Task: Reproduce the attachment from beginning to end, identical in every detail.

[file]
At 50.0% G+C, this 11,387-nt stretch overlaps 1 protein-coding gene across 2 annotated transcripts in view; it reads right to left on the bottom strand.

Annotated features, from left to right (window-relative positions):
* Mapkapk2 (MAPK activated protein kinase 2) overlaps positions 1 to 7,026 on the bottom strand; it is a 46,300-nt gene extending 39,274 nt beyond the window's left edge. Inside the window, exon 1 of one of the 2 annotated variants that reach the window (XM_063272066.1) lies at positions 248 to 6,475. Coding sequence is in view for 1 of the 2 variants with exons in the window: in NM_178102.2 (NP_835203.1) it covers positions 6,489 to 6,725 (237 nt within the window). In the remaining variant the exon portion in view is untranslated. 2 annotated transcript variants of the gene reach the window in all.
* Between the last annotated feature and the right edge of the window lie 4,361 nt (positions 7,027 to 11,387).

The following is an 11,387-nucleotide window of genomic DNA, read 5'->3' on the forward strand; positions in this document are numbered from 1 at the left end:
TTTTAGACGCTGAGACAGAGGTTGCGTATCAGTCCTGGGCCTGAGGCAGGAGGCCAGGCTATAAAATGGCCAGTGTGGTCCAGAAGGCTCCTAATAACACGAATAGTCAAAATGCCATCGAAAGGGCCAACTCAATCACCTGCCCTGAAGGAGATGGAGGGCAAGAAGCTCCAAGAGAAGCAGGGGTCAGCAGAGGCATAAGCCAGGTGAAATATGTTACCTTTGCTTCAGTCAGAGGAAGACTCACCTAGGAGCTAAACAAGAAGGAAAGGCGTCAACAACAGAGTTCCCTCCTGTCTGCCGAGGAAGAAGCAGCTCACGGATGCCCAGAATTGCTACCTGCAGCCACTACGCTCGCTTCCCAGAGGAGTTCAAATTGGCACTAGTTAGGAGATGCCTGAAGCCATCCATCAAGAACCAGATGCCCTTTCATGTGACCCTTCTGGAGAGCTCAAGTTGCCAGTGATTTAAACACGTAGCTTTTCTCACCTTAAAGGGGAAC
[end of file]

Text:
At 50.0% G+C, this 11,387-nt stretch overlaps 1 protein-coding gene across 2 annotated transcripts in view; it reads right to left on the bottom strand.

Annotated features, from left to right (window-relative positions):
* Mapkapk2 (MAPK activated protein kinase 2) overlaps positions 1 to 7,026 on the bottom strand; it is a 46,300-nt gene extending 39,274 nt beyond the window's left edge. Inside the window, exon 1 of one of the 2 annotated variants that reach the window (XM_063272066.1) lies at positions 248 to 6,475. Coding sequence is in view for 1 of the 2 variants with exons in the window: in NM_178102.2 (NP_835203.1) it covers positions 6,489 to 6,725 (237 nt within the window). In the remaining variant the exon portion in view is untranslated. 2 annotated transcript variants of the gene reach the window in all.
* Between the last annotated feature and the right edge of the window lie 4,361 nt (positions 7,027 to 11,387).

The following is an 11,387-nucleotide window of genomic DNA, read 5'->3' on the forward strand; positions in this document are numbered from 1 at the left end:
TTTTAGACGCTGAGACAGAGGTTGCGTATCAGTCCTGGGCCTGAGGCAGGAGGCCAGGCTATAAAATGGCCAGTGTGGTCCAGAAGGCTCCTAATAACACGAATAGTCAAAATGCCATCGAAAGGGCCAACTCAATCACCTGCCCTGAAGGAGATGGAGGGCAAGAAGCTCCAAGAGAAGCAGGGGTCAGCAGAGGCATAAGCCAGGTGAAATATGTTACCTTTGCTTCAGTCAGAGGAAGACTCACCTAGGAGCTAAACAAGAAGGAAAGGCGTCAACAACAGAGTTCCCTCCTGTCTGCCGAGGAAGAAGCAGCTCACGGATGCCCAGAATTGCTACCTGCAGCCACTACGCTCGCTTCCCAGAGGAGTTCAAATTGGCACTAGTTAGGAGATGCCTGAAGCCATCCATCAAGAACCAGATGCCCTTTCATGTGACCCTTCTGGAGAGCTCAAGTTGCCAGTGATTTAAACACGTAGCTTTTCTCACCTTAAAGGGGAAC